Why the London attacks shouldn't deter travelers—or hotel investors

Image: ©Creative RF / IakovKalinin. (London Westminster Bridge)

On the one-year anniversary of the Brussels attacks, another attack in Europe has thrust concern over terrorism, safety and security into the world's spotlight again.

In the mid-afternoon on Wednesday, a large vehicle mowed down pedestrians on London's Westminster Bridge, which leads to Parliament, killing two people and injuring others, before it crashed into a railing. At this point, at least one man left the vehicle and approached Parliament, where he stabbed an armed police officer to death and was fatally shot by the police. The Metropolitan Police currently believe that there was only one attacker and are treating today’s attack as a terrorist incident.   

What Happens Next

As the world grieves the loss of life and the violation of our sense of security, the travel and hospitality industry must also prepare for a likely decline in visitor numbers. If history is any guide, travelers may change plans in the wake of the attack, and the city’s hotels may suffer. Last year, following the terrorist attacks in Brussels and France, AccorHotels saw a decrease in profits

Six months later, Paris and Brussels continued to struggle, both weighed down by the impact of terror attacks and double-digit revenue-per-available-room declines. But as Dirk Bakker, head of EMEA Hotels at Colliers International, noted at IHIF Berlin earlier this month, Paris is on the rebound, although the recovery took some time. "France hasn’t had much shock yet," he said. "This was two times they got hit bad. That hurt the economy for a year."

But before travelers change their plans for travel to London, and before investors consider changing their plans to develop hotels in the city and the UK’s regions, they should stop and consider the numbers, and the city’s consistent appeal for inbound travel—and the need for hotels.  

The Case for London

London is an evergreen travel destination, and has seen consistent tourism growth since the start of the economic downturn nearly 10 years ago.  

London’s hotels and other accommodation recorded more than 56 million overnight stays in 2016, topping Europe’s charts and growing 7 percent year-over-year. According to European Cities Marketing, 41 million of those stays were from international visitors—strong evidence of the city's appeal for global travelers. Travelers from the U.S. made 2.1 million trips to London last year for nearly 12 million overnights.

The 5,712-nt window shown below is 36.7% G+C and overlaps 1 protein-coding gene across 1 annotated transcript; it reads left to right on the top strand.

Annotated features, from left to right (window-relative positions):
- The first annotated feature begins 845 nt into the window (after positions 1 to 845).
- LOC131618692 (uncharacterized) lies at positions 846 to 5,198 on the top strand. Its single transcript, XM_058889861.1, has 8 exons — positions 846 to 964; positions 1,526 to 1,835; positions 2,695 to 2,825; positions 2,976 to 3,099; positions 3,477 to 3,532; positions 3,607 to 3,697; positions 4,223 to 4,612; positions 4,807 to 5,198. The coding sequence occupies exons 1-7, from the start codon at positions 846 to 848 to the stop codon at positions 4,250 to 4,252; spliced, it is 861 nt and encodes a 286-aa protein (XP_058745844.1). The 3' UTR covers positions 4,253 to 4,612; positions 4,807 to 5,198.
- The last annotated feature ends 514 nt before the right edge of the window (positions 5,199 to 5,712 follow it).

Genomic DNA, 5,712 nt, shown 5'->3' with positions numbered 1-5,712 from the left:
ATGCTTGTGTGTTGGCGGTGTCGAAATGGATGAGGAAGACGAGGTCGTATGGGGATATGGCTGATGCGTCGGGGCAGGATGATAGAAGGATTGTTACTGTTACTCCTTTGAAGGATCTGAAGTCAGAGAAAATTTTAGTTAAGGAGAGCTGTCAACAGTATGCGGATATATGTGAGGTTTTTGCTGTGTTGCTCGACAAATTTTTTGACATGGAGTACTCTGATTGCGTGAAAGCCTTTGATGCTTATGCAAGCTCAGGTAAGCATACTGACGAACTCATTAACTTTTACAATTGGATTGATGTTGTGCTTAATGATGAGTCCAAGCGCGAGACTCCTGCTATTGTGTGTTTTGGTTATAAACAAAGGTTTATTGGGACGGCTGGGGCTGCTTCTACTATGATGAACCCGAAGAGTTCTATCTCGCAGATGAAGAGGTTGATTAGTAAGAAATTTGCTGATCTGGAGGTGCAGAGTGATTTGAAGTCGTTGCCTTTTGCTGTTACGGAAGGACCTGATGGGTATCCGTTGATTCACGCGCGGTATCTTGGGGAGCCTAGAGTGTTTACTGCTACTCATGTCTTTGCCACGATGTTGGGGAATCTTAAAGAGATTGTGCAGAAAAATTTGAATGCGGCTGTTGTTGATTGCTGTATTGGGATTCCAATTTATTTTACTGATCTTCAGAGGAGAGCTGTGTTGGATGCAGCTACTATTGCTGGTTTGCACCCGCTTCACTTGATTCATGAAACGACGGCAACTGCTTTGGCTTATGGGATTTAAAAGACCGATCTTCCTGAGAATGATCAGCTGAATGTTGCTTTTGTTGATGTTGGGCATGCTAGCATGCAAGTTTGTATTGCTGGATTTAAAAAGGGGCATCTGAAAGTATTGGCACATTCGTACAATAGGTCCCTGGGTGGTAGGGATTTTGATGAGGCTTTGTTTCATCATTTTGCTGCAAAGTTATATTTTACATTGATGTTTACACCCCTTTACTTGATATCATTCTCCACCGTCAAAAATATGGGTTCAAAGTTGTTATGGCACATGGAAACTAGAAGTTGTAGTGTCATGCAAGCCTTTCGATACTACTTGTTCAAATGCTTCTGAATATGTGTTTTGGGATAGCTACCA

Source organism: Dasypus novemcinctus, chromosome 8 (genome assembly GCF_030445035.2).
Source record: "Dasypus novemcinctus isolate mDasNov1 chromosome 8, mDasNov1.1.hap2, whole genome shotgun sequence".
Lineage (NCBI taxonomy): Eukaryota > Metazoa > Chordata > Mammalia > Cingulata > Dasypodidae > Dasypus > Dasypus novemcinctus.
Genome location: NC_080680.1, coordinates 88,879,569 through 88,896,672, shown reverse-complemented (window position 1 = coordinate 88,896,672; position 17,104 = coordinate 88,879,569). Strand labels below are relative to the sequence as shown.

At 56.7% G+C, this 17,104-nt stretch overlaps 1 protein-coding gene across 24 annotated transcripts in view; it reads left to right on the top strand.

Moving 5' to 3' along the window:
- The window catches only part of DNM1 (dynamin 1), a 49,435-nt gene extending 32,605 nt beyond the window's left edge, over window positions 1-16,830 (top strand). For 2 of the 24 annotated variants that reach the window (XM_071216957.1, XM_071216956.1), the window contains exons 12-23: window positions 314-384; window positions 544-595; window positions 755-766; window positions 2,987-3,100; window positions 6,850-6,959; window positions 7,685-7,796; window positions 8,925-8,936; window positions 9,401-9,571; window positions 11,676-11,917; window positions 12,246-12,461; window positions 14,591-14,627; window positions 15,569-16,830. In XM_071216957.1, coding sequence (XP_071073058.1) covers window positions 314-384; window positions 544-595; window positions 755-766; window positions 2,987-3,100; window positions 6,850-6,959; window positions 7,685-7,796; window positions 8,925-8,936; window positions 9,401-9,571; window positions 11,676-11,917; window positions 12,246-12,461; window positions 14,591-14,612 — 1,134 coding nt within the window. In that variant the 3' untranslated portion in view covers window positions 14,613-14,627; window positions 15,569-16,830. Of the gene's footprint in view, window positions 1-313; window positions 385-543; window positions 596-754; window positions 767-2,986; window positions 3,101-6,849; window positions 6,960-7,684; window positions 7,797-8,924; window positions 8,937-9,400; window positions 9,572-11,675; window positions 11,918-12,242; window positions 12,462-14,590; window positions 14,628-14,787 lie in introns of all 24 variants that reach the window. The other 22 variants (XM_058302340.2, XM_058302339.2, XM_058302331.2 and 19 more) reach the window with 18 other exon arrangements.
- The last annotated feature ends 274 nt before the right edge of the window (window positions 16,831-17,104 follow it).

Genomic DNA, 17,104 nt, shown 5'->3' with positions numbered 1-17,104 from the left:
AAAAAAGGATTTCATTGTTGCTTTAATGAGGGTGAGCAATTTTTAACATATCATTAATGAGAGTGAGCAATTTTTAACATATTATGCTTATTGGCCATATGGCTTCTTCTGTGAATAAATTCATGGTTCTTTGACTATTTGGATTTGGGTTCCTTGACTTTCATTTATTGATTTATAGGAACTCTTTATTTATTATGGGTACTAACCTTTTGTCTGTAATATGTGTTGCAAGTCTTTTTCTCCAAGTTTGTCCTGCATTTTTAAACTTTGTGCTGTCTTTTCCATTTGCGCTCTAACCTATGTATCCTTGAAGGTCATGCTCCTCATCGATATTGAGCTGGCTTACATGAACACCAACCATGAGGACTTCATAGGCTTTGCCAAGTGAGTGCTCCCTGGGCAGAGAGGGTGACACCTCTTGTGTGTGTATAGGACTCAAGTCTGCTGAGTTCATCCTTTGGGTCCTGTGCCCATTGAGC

All these visits have been a boon for the city's hotels. According to STR’s January 2017 data, London’s hotels reported the following in year-over-year comparisons:

  • Supply is up 2.8 percent.
  • Demand is up 8.8 percent.
  • Occupancy has grown 5.8 percent to 70.5 percent.
  • Average daily rate has increased 5.7 percent to £127.84
  • Revenue per available room (RevPAR): +11.8 percent to £90.08

The 70.5-percent absolute occupancy level would be the highest for a January in London since 2008, while ADR would be the highest for a January since 1994. At the submarket level, London’s West End posted particularly high performance levels, with RevPAR up 20.1 percent year over year.

New Hotel Growth

As of January, London has more than 15,000 rooms slated to open in the coming year, and more than 140,000 guestrooms in the long-term pipeline. While investment in hotels has traditionally focused around London’s central areas, new infrastructure improvements and a booming digital economy has created a “Knowledge Corridor” from Bloomsbury to Paddington, taking in Fitzrovia and North of Oxford Street.  

Hotel activity is increasing as these areas grow, with Premier Inn recently opening another hotel on Tottenham Court Road and U.S.-based hotel operator Standard International opening its first hotel in 2018 in the former Camden Town Hall.

Shoreditch has also become a hotspot for hotel development due to building availability and lower costs compared to more central locations. New hotels in that neighborhood include Z Hotels and the Nobu Hotel Shoreditch.

Just this week, Travelodge, one of the UK's biggest hotel chains, announced plans to open 15 new hotels across the UK in 2017, five of which will be in London. The new hotels will be developed by third-party investors, with an approximate equivalent investment value of £125 million, and will bring the company’s total to 558 properties in the UK, Ireland and Spain. 

Dorsett Hospitality International, meanwhile, also announced plans this week to open two new hotels in London. The Hong Kong-based company said that Canary Wharf and Hornsey (in the London borough of Haringey), will be home to the new developments. Dorsett Canary Wharf will be part of a development that includes apartments and a school, with more than 200 guestrooms across 20 floors. The details of the Hornsey hotel have not been made public yet, but the property will be located in the historic Hornsey Town Hall building.

In short, just as Paris turned the corner after the terror attacks affected that city's tourism and hotel industries, London also will bounce back from this event. Investing in hotels now will pay off in the long run.